[Image: The Republican field narrows in advance of the Jan. 21 South Carolina primary. (Illustration by Aram Vartian.)]
This morning, Texas Gov. Rick Perry announced he was dropping his bid to be the Republican presidential nominee — throwing his support to former House Speaker Newt Gingrich just three days after former Utah Gov. Jon Huntsman Jr. dropped his bid and gave his support to former Massachusetts Gov. Mitt Romney.
In announcing his decision, CBS News reports, Perry said, “I have come to the conclusion that there is no viable path forward for me in the 2012 campaign. I know when it’s time to make a strategic retreat.”
Aside from his notoriously bad debate performances, one of the most noted parts of Perry’s campaign was an ad run in Iowa in which the one-time front-runner lambasted President Obama about “gays … serv[ing] openly in the military” and what he called the president’s “war on religion.”
Adding to the shake-up that leaves only Romney, Gingrich, former Pennsylvania Sen. Rick Santorum and Texas Rep. Ron Paul in the GOP presidential primary contest, news came out of Iowa today that Santorum — and not Romney — had more votes in the state’s Jan. 3 caucuses. Although the two still finished within 50 votes of one another and, according to a Washington Post report, the state’s Republican Party chair said today that there was no winner because the results were so close, Romney had used his 8-vote victory in Iowa and his win in New Hampshire’s Jan. 10 primary to claim the mantle of front-runner in the GOP nomination.
In his campaigning in advance of the conservative South Carolina primary to take place on Saturday, Jan. 21, Romney, according to Think Progress, has added a line to his stump speech criticizing Obama’s position that the Defense of Marriage Act is unconstitutional, saying, “This is a president also who is attempting to pave the way for same-sex marriage in our nation by refusing through his attorney general to defend the Defense of Marriage Act.”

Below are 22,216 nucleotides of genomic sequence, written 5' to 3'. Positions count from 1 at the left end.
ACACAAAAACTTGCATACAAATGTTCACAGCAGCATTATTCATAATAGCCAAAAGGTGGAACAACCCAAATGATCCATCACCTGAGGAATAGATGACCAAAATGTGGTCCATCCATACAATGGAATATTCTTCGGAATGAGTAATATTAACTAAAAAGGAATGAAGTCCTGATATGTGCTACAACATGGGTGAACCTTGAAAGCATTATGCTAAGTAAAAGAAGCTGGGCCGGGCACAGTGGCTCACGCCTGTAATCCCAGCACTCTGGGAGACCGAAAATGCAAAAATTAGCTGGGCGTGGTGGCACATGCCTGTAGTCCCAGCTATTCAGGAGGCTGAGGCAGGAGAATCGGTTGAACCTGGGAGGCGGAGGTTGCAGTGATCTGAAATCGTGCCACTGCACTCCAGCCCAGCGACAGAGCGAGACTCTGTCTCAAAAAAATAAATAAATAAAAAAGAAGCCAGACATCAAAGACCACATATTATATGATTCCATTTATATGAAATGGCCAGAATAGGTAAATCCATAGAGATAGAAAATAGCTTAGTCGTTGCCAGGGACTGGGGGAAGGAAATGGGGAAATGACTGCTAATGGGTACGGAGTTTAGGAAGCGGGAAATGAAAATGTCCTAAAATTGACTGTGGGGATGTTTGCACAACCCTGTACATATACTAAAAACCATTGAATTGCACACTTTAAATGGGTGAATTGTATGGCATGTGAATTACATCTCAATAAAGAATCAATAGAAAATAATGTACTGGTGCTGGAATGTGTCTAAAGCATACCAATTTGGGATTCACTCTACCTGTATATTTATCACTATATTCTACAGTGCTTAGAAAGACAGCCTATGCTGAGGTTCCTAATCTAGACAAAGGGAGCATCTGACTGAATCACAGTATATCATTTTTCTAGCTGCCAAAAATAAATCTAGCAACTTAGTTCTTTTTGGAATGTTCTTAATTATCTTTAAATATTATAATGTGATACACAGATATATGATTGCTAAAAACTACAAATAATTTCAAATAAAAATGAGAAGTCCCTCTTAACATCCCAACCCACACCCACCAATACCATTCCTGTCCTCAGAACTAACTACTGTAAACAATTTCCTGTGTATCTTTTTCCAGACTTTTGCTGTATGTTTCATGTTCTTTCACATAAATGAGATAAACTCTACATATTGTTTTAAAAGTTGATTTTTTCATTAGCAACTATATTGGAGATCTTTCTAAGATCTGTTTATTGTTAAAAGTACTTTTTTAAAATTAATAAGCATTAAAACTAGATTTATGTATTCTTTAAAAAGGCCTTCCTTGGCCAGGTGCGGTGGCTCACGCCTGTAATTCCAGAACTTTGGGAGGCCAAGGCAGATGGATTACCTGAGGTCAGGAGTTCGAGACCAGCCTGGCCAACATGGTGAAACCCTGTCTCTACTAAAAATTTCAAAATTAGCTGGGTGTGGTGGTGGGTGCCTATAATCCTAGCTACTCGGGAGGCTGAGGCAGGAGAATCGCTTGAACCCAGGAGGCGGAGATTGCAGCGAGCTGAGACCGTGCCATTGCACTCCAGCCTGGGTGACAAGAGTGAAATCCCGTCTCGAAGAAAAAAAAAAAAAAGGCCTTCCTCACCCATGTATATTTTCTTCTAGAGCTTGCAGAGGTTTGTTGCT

According to limited, one-night results released today by Public Policy Polling, Gingrich has potentially overtaken Romney in the state. Although the company stressed that the limited sample means the results have a +/- 5 percent margin of error, the one-night results — polled before Perry dropped out — are: “Gingrich 34, Romney 28, Paul 15, Santorum 14, Perry 5.”
For the two candidates at the front of the polls in the South Carolina, though, the past 36 hours have been grueling.
For Romney, questions continue about whether and to what extent he will release his tax returns — a topic raised at the Jan. 16 debate and given more steam when prominent Romney supporter and New Jersey Gov. Chris Christie urged him to release them soon. Also, a Jan. 18 ABC News report added to the story by claiming that millions of dollars of Romney’s wealth are held in the Cayman Islands, which the ABC News report calls “a notorious Caribbean tax haven.”
For Gingrich, an interview granted by Gingrich’s former wife, Marianne, to ABC News took off before it even ran, with Matt Drudge claiming at the Drudge Report that the interview could cause serious damage to Gingrich’s campaign — a claim given power in the days before the “First in the South” primary by a released clip in which she says Gingrich had sought to have an open marriage.
Santorum, meanwhile, was to have joined Family Research Council president Tony Perkins and the Values Voter Bus at a Values Voter rally to take place in Charleston, S.C., earlier today. FRC is designated as a hate group by the Southern Poverty Law Center, in large part due to its extensive “anti-gay propoganda.”
All of that news will be fodder for tonight’s scheduled debate. The CNN/Southern Republican Presidential Debate, to be hosted by CNN’s John King, is to start at 8 p.m. tonight.
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